Inside chaotic Kajo Keji logging disputes
A company has threatened a full-blown tussle against the Central Equatoria State and Kajo Keji County governments over what it terms as a breach of the agreement.
Aguek Trading Company which operates in Kajo Keji claims that the area county government and the Central Equatoria State owe it $95000 that it paid in a contractual agreement to receive the logs as of January 2020.
The company’s director, James Maduol Thong, said Aguek Trading Company was among the three companies that agreed with the two levels of government to purchase 600 logs that were being auctioned in January 2020; when the country was restructured from 32 to 10 states.
“Those people (authorities) came and auctioned those logs and we paid $15,000 to each company,” he told The City Review on a telephone interview on Saturday.
Mr. Thong said that when the COVID-19 pandemic struck in mid-2020, the companies failed to collect the logs. The inconvenience was compounded by the armed conflict that also rocked the area.
“There was no way for us to collect the logs but in 2020 January, we went and sat down with the community to tell them that we had come to collect our logs as the three companies because we paid the money; the community told us that [they had an issue with those logs],” he revealed.
Thong said the community told them to pay some money to the state and the county governments. This meant that they had to pay UGShs35 million to allow the community to write a letter to allow them to collect their logs.
“We paid 35million Ugandan shillings to the community, equivalent to $10,000 and we agreed and we went to get our graders and workers to collect the logs but the community came and arrested our workers,’’ he proceeded to say.
He said that although their workers were released, their graders remained behind. The community offered to release them on condition that they get to the negotiating table but it took them four months to go back
“We came and discussed with the community [and they released them] by fining us…The money became all together $15, 000,” he explained.
Thong further said the CES government wrote a letter urging the soldiers attached to on the ground to verify the logs. But even afterward, they never succeeded and it became even more confusing.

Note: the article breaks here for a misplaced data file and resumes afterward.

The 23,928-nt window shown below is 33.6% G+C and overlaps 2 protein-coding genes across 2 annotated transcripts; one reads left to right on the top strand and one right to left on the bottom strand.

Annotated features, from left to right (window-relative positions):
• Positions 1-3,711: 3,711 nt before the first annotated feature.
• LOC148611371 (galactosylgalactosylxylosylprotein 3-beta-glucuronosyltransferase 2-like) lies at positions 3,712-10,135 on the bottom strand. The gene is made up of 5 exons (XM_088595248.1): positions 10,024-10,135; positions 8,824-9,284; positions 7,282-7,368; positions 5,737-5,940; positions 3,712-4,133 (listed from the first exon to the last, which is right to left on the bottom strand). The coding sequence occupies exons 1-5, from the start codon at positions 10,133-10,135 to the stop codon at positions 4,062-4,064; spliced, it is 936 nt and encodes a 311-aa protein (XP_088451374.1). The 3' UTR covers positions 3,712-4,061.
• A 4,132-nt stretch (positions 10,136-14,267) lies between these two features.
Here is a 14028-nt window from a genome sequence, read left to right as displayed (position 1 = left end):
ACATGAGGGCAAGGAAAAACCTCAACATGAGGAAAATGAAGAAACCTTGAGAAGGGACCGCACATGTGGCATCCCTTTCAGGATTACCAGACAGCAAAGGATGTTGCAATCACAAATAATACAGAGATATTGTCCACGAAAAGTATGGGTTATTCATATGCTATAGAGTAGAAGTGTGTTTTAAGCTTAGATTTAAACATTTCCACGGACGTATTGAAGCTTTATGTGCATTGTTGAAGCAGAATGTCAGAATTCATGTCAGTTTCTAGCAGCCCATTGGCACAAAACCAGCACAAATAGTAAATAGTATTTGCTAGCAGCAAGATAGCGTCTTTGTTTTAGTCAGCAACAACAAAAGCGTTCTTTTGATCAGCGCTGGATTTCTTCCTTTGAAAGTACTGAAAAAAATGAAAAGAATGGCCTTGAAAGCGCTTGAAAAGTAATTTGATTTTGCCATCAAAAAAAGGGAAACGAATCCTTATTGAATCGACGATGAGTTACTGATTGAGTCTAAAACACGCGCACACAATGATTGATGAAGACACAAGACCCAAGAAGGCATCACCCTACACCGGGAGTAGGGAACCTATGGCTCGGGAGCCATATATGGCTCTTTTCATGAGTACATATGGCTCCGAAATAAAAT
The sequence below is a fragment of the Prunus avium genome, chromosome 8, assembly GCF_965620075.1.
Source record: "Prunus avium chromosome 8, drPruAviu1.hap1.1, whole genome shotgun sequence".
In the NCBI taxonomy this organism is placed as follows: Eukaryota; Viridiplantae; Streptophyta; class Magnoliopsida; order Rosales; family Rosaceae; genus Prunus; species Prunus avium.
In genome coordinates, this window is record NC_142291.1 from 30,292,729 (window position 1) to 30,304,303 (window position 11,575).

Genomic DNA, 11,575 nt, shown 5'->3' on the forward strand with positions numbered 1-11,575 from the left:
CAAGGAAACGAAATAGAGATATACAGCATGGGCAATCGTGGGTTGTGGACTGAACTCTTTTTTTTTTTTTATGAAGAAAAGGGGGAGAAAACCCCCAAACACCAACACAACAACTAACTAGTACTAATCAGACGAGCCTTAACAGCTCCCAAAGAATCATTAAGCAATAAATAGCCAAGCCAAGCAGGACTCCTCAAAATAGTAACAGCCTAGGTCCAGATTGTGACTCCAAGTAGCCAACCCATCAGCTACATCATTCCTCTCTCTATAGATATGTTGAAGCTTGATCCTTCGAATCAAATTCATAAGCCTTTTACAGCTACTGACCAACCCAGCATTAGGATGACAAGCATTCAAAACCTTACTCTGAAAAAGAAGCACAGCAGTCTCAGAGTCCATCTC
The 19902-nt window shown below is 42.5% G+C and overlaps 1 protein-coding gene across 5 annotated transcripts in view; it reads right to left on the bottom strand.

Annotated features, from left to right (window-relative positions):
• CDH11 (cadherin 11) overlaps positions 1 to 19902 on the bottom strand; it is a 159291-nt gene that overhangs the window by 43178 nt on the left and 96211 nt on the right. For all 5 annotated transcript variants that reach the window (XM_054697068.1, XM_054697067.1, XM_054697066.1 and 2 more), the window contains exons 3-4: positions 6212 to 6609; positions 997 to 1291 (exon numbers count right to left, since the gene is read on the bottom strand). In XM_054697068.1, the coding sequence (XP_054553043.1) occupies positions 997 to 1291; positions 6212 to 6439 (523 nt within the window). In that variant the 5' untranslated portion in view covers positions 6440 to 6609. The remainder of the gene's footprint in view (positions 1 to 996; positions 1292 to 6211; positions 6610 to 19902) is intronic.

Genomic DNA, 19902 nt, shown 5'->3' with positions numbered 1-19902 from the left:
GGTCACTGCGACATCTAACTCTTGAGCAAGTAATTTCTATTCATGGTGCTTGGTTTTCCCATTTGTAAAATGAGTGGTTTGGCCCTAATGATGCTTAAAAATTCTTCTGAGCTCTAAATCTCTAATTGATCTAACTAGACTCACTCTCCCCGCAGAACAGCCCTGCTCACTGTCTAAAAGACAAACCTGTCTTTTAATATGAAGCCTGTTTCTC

The community decided to sit down with the company and they agreed that the company should go back and start the work.
He revealed that the area commissioner directed the companies to pay $1,500 to a certain director of forestry after which they began the work, only for the community to write a letter to Juba to stop the exercise.
The company says it consumed $95,000 in the process on the commitment of getting logs yet to be received.
“My message is that they should do two things: I need my logs and I will leave the place and if they are not giving me my logs, let the county give me my money and I will go. And that is why on Friday I decided to close the county office,” he added.
He explained that the two other companies were in Juba to follow up on the issue and had spent two months with no fruitful end to the stalemate.
“Now the community is calling us thieves. How can we be thieves yet they made for our permission for one-year registration of collecting the logs from the office of the forestry director?’’ he posed.
By the time of going to press, The City Review was waiting for the response from the office of the CES Governor Emmanuel Adil Anthony.
However, the CES stopped all the logging activities in Kajo Keji last year after the residents raised alarm over massive deforestation.
In a separate order, the Central Equatoria State Cabinet Minister Wayi Godwill stopped logging in Kajo-Keji County pursuant to the initial order issued by the state. The area county commissioner and the director of forestry Beden Nelson acted in enforcing the order to stop the illegal activity.
This is said to have infuriated three companies: Santos Petroleum and Timber Company, Aguek Company Limited, and Oscar Investment, which proclaimed rights for the exercise.
By yesterday, Nelson was quoted by Eye Radio expressing fears that the companies were baying for their blood.
“They threatened us that if we did not accept them to transport their logs, they would deal with us accordingly,” Nelson told Eye Radio.
While the CES and Kajo Keji County hold firm to the directives declaring logging illegal in the county, three companies maintain that their contracts are valid and they ought to proceed with their activity especially after incurring costs.